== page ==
What if all children achieved WHO recommendations on physical activity? Estimating the impact on socioeconomic inequalities in childhood overweight in the UK Millennium Cohort Study

Pearce, A. , Hope, S., Griffiths, L., Cortina-Borja, M., Chittleborough, C. and Law, C. (2019) What if all children achieved WHO recommendations on physical activity? Estimating the impact on socioeconomic inequalities in childhood overweight in the UK Millennium Cohort Study. International Journal of Epidemiology, 48(1), pp. 134-147. (doi:10.1093/ije/dyy267) (PMID:30535024) (PMCID:PMC6380318)

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Abstract

Background: The World Health organization (WHO) recommends that children engage in 60 min daily moderate-to-vigorous physical activity (dMVPA). Just half of children in the UK achieve these levels (with similarly low levels in other high-income countries). Thus, the dMVPA target is a focus of national obesity strategies. However, the potential impact of increased physical activity on prevalence and inequalities in childhood overweight is unknown. Using objective data from the Millennium Cohort Study (∼18 000 children born 2000–02) we simulated a series of hypothetical physical activity intervention scenarios: achievement of the target, and more realistic increases demonstrated in trials. Methods: Predicted probabilities of overweight and obesity (using measured heights and weights at age 11) were estimated in multinomial marginal structural models, adjusting for dMVPA (measured with accelerometers at age 7) and confounding. Inequalities were assessed according to household income quintiles [risk ratios (RRs) and risk differences (RDs)]. Intervention scenarios were simulated by re-estimating predicted probabilities of overweight/obesity after manipulating (increasing) dMVPA by varying amounts, for different eligibility criteria and with varying uptake. Analyses included 6493 children with accelerometer data. Survey weights and multiple imputation addressed sampling design, attrition and item missingness. Results: In all, 27% children were overweight/obese, with relative and absolute inequalities in the expected direction; 51% children were achieving 60 min dMVPA, with those from the lowest income quintile achieving, on average, 3 min more dMVPA than those from the highest income quintile. A simulation of universal achievement of the dMVPA target reduced the prevalence of overweight/obesity to 22%, but increased relative inequalities (absolute inequalities were unchanged). Smaller increases in dMVPA (informed by intervention evidence) did little to reduce prevalence or inequalities, even when targeting high-risk groups. Conclusions: Universal achievement of the WHO dMVPA target, if attainable, would reduce prevalence of childhood overweight and obesity but not inequalities. Scale-up of more realistic interventions would have limited impact.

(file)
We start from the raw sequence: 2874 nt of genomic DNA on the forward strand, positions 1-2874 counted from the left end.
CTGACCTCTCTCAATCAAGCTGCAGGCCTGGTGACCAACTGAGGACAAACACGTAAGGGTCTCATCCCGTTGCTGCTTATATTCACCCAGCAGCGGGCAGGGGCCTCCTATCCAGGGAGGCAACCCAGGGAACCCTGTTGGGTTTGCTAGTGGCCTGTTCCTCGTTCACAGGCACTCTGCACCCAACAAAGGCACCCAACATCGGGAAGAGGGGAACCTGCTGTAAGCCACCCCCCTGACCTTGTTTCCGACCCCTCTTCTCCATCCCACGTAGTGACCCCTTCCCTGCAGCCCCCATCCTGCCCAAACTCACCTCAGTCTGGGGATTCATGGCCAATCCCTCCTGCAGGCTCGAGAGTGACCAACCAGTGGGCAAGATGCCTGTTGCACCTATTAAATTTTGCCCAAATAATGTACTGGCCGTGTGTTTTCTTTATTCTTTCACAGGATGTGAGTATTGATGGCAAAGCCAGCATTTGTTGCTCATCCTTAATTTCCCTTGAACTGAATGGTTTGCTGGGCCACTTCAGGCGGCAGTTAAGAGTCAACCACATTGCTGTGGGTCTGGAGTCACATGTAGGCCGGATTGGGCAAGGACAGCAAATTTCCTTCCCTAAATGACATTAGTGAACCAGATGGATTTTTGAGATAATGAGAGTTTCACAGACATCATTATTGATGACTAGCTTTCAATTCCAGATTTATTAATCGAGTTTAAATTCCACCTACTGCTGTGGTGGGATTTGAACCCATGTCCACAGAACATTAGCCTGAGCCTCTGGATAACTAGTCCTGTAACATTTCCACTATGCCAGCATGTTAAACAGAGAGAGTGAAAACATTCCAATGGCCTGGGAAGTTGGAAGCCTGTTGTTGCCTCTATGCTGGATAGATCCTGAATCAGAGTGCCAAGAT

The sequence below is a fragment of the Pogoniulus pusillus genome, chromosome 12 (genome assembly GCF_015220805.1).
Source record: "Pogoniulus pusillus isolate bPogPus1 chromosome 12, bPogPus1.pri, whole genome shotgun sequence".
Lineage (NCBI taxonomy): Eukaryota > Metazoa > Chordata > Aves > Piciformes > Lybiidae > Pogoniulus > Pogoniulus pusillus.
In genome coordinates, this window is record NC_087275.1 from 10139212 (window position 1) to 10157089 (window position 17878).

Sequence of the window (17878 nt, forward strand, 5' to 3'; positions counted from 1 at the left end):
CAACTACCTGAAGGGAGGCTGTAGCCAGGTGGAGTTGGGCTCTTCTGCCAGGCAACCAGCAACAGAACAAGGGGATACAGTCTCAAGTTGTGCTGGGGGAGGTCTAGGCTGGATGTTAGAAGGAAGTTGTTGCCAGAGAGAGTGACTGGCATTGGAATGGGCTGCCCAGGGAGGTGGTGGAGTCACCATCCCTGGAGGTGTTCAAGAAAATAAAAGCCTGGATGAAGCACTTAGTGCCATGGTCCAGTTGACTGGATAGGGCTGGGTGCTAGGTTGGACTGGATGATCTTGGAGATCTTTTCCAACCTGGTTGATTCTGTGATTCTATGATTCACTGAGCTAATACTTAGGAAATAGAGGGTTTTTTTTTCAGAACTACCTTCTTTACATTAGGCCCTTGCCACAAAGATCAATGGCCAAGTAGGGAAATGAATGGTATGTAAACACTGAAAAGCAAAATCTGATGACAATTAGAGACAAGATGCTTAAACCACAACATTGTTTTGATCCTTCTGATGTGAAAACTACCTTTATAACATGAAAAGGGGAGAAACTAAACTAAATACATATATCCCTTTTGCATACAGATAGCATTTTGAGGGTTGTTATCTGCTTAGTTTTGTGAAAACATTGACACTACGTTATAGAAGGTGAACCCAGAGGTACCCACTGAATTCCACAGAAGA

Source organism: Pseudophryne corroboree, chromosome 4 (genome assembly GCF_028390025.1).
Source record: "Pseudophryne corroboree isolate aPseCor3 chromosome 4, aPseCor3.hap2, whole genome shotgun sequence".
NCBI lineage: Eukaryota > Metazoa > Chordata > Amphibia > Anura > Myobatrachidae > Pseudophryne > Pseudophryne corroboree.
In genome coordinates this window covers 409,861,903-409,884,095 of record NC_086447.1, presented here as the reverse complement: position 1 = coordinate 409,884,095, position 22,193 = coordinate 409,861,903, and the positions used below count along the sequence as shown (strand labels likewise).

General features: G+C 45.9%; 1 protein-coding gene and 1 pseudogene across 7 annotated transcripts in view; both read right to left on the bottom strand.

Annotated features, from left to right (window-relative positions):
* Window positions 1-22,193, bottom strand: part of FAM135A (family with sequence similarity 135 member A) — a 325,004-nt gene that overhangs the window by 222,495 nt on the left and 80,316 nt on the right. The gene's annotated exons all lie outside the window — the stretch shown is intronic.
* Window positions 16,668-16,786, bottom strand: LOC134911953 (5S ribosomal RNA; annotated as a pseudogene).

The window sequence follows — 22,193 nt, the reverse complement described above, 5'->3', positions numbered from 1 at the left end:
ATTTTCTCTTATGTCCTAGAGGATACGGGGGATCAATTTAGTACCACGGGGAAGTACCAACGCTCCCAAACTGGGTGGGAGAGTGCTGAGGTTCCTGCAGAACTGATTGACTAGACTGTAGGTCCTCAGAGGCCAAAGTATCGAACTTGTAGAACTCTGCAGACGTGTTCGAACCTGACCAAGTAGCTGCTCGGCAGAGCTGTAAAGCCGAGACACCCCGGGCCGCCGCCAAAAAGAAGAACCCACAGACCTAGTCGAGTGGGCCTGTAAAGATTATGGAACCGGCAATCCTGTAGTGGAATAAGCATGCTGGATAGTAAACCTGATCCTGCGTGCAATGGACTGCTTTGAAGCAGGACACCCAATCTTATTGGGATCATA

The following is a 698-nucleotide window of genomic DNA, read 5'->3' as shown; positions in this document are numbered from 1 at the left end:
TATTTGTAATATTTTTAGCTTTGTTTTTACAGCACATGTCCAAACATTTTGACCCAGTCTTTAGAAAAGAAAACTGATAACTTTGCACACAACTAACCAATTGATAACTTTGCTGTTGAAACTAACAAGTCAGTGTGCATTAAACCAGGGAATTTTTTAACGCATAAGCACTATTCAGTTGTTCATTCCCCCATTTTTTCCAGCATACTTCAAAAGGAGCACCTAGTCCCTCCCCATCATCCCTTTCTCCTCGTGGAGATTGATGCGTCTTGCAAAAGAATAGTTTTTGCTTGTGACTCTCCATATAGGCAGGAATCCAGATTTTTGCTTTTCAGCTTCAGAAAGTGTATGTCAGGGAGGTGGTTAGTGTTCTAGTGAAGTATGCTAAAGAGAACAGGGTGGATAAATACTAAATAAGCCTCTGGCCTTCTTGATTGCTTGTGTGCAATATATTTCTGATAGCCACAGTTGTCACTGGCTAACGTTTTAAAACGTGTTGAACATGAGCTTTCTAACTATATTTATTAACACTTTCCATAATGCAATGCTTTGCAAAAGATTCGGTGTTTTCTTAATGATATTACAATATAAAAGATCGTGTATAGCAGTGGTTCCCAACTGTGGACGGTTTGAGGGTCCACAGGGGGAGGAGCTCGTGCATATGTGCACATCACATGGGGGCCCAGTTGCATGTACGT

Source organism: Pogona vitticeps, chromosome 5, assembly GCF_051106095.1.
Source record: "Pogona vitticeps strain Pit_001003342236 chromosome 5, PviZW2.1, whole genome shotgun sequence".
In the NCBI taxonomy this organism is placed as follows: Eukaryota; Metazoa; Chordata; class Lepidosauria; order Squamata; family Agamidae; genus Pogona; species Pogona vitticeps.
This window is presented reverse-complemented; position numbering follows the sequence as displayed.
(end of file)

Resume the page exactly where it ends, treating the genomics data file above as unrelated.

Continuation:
Item Type:Articles
Additional Information:This work was supported by the England Department of Health and Social Care Children’s Policy Research Unit (grant number 10090001). Research at the UCL Great Ormond Street Institute of Child Health and Great Ormond Street Hospital for Children receives a proportion of its funding from the Department of Health and Social Care’s National Institute for Health Research Biomedical Research Centres funding scheme. The Millennium Cohort Study is funded by grants to former and current directors of the study from the Economic and Social Research Council (Professor Heather Joshi, Professor Lucinda Platt and Professor Emla Fitzsimons) and a consortium of government funders.
Status:Published
Refereed:Yes
Glasgow Author(s) Enlighten ID:Pearce, Dr Anna
Authors: Pearce, A., Hope, S., Griffiths, L., Cortina-Borja, M., Chittleborough, C., and Law, C.
College/School:College of Medical Veterinary and Life Sciences > Institute of Health and Wellbeing > MRC/CSO Unit
Journal Name:International Journal of Epidemiology
Publisher:Oxford University Press
ISSN:0300-5771
ISSN (Online):1464-3685
Published Online:07 December 2018
Copyright Holders:Copyright © 2018 The Authors
First Published:First published in International Journal of Epidemiology 48(1): 134-147
Publisher Policy:Reproduced under a Creative Commons License

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